Apple readies to fight $14bn tax charge against European Commission
Apple's lawyers and Dublin are trying to overturn a landmark tax ruling against them in an appeals court.
Apple was sent a $14bn tax bill by the European Commission in 2016, instructing Dublin to recover the “illegal” tax benefits allowed to the iPhone maker over the preceding 20 years.
The Irish government and Apple's appeal in the landmark dispute was being heard by a European Union court on Tuesday, with chief executive officer, Tim Cook, on record as having describing the case as “total political crap.”
On a more formal note, Apple also accused the executive European Commission of using its powers to combat state aid "to retrofit changes to national law.”
Representatives from Apple, Ireland and the EU appeared in front of the EU General Court in Luxembourg on Tuesday in the latest legal proceedings.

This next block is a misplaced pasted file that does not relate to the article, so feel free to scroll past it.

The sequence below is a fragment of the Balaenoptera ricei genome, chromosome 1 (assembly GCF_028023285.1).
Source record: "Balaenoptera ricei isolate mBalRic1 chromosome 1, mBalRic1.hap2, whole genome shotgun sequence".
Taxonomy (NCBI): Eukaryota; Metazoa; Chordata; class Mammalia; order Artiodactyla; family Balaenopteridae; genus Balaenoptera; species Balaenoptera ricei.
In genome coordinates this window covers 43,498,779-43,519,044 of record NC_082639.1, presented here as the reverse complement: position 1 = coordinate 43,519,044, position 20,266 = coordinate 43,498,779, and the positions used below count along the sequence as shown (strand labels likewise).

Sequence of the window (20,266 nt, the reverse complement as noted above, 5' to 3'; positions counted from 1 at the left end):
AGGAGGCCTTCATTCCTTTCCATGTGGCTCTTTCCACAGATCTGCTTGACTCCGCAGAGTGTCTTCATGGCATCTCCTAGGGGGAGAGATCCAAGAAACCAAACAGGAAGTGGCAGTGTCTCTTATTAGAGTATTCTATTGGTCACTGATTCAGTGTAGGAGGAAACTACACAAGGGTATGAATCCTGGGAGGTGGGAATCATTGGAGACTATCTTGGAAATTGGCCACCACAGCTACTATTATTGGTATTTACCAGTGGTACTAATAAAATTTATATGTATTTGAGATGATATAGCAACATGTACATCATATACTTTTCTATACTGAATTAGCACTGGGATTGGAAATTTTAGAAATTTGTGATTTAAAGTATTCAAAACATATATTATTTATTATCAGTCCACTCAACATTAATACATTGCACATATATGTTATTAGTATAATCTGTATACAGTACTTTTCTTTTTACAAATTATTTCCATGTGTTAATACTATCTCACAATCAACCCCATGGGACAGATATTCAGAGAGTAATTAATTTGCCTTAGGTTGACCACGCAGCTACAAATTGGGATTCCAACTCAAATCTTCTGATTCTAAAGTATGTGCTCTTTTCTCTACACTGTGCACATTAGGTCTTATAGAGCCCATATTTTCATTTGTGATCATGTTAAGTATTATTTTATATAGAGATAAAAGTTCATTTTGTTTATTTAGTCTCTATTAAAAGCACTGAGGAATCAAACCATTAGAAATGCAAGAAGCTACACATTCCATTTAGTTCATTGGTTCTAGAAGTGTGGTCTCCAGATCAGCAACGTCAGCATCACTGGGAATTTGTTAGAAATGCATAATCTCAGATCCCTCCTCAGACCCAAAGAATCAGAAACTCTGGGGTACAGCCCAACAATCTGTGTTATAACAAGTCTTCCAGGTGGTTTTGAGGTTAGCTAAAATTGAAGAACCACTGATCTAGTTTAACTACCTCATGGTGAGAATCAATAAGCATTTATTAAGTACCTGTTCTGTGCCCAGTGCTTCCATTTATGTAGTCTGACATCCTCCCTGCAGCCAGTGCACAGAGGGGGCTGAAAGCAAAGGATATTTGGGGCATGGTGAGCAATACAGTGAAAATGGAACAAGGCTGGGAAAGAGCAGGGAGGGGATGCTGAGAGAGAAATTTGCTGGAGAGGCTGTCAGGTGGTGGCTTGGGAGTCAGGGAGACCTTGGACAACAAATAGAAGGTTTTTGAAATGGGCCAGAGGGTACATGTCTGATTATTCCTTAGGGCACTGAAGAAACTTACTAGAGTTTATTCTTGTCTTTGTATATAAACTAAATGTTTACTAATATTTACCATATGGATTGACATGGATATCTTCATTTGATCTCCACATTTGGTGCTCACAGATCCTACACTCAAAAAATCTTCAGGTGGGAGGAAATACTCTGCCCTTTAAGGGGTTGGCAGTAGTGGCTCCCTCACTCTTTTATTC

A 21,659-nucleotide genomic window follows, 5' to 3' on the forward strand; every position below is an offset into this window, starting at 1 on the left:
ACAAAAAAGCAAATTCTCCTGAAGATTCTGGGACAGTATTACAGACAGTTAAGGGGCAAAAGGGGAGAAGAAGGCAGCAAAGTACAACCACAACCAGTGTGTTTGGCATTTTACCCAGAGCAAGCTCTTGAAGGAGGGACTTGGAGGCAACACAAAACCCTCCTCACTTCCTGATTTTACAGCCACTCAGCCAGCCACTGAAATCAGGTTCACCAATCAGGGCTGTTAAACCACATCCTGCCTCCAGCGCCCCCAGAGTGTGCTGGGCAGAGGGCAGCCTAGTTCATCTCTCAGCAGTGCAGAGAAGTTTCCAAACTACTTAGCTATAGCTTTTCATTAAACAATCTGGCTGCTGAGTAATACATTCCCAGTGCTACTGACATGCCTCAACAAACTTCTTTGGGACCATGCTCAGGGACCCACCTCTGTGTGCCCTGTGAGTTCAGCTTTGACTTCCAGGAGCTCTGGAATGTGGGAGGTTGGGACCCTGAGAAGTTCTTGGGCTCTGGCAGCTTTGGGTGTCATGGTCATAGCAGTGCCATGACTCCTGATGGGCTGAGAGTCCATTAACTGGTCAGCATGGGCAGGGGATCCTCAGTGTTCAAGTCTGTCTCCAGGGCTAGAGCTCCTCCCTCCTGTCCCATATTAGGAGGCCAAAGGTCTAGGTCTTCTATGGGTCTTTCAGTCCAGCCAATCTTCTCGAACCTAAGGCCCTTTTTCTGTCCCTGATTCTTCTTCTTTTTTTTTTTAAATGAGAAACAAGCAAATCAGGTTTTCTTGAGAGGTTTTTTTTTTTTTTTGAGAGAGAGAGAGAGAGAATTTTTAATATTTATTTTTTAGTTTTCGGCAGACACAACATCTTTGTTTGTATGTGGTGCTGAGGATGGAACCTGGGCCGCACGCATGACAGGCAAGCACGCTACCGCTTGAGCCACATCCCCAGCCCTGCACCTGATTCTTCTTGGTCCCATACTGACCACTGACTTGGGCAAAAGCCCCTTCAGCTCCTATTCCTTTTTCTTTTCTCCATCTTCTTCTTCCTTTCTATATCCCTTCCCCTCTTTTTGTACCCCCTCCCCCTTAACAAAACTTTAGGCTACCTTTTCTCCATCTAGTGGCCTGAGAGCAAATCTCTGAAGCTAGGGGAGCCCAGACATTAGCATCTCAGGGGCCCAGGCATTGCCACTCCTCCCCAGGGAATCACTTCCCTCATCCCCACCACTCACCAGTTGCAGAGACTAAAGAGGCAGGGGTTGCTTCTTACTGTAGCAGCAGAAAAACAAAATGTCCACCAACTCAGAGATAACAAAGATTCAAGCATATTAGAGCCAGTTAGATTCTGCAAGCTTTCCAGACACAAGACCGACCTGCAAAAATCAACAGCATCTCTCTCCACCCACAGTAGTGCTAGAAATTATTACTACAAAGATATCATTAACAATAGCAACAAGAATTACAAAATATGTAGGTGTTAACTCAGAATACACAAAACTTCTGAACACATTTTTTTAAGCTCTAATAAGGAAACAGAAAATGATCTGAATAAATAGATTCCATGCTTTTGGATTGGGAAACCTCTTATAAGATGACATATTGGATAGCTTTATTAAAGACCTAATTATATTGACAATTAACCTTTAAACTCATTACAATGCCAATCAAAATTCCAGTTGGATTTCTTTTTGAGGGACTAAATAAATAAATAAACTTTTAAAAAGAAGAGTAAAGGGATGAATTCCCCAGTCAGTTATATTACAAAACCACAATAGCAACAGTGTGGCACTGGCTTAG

The hearings were expected to last through Wednesday, although a decision was unlikely to be reached for months.
Speaking in court, Apple lawyer Daniel Beard said that the ruling presumed that the company's Ireland operation was involved in work such as the development of devices such as the iPhone and iPad.
"The Commission contends that essentially all of Apple's profits from all of its sales outside the Americas must be attributed to two branches in Ireland," said Beard. "The branches' activities did not involve creating, developing or managing those rights."
"Based on the facts of this case, the primary line defies reality and common sense," he continued. "The activities of these two branches in Ireland simply could not be responsible for generating almost all of Apple's profits outside the Americas."
Beard also addressed previous criticism of Apple's having paid 0.005% tax by accusing the European Commission of looking to make "headlines by quoting tiny numbers."